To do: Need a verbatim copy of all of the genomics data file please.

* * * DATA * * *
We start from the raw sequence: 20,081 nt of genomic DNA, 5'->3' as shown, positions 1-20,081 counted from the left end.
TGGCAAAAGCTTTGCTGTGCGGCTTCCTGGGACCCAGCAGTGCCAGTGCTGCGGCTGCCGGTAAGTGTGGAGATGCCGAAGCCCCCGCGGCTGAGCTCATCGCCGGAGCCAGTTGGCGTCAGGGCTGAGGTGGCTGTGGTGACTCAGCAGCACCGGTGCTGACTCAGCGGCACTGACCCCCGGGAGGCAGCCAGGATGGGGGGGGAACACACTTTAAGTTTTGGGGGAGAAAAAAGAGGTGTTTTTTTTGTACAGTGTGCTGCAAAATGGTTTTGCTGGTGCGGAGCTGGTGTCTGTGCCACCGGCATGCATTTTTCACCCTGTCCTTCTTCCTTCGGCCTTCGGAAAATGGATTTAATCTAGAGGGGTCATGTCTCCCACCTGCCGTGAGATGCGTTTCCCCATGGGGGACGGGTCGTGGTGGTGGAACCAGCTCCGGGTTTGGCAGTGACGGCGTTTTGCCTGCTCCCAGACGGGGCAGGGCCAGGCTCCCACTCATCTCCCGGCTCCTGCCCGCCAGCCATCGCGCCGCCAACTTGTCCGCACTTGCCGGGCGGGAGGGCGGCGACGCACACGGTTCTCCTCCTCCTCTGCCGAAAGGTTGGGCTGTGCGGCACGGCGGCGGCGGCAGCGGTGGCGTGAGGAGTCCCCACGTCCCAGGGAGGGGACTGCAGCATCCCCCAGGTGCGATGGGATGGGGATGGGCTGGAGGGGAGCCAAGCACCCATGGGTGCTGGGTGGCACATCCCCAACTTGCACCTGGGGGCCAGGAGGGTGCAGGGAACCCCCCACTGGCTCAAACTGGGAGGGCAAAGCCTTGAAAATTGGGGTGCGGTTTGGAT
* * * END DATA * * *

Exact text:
We start from the raw sequence: 20,081 nt of genomic DNA, 5'->3' as shown, positions 1-20,081 counted from the left end.
TGGCAAAAGCTTTGCTGTGCGGCTTCCTGGGACCCAGCAGTGCCAGTGCTGCGGCTGCCGGTAAGTGTGGAGATGCCGAAGCCCCCGCGGCTGAGCTCATCGCCGGAGCCAGTTGGCGTCAGGGCTGAGGTGGCTGTGGTGACTCAGCAGCACCGGTGCTGACTCAGCGGCACTGACCCCCGGGAGGCAGCCAGGATGGGGGGGGAACACACTTTAAGTTTTGGGGGAGAAAAAAGAGGTGTTTTTTTTGTACAGTGTGCTGCAAAATGGTTTTGCTGGTGCGGAGCTGGTGTCTGTGCCACCGGCATGCATTTTTCACCCTGTCCTTCTTCCTTCGGCCTTCGGAAAATGGATTTAATCTAGAGGGGTCATGTCTCCCACCTGCCGTGAGATGCGTTTCCCCATGGGGGACGGGTCGTGGTGGTGGAACCAGCTCCGGGTTTGGCAGTGACGGCGTTTTGCCTGCTCCCAGACGGGGCAGGGCCAGGCTCCCACTCATCTCCCGGCTCCTGCCCGCCAGCCATCGCGCCGCCAACTTGTCCGCACTTGCCGGGCGGGAGGGCGGCGACGCACACGGTTCTCCTCCTCCTCTGCCGAAAGGTTGGGCTGTGCGGCACGGCGGCGGCGGCAGCGGTGGCGTGAGGAGTCCCCACGTCCCAGGGAGGGGACTGCAGCATCCCCCAGGTGCGATGGGATGGGGATGGGCTGGAGGGGAGCCAAGCACCCATGGGTGCTGGGTGGCACATCCCCAACTTGCACCTGGGGGCCAGGAGGGTGCAGGGAACCCCCCACTGGCTCAAACTGGGAGGGCAAAGCCTTGAAAATTGGGGTGCGGTTTGGAT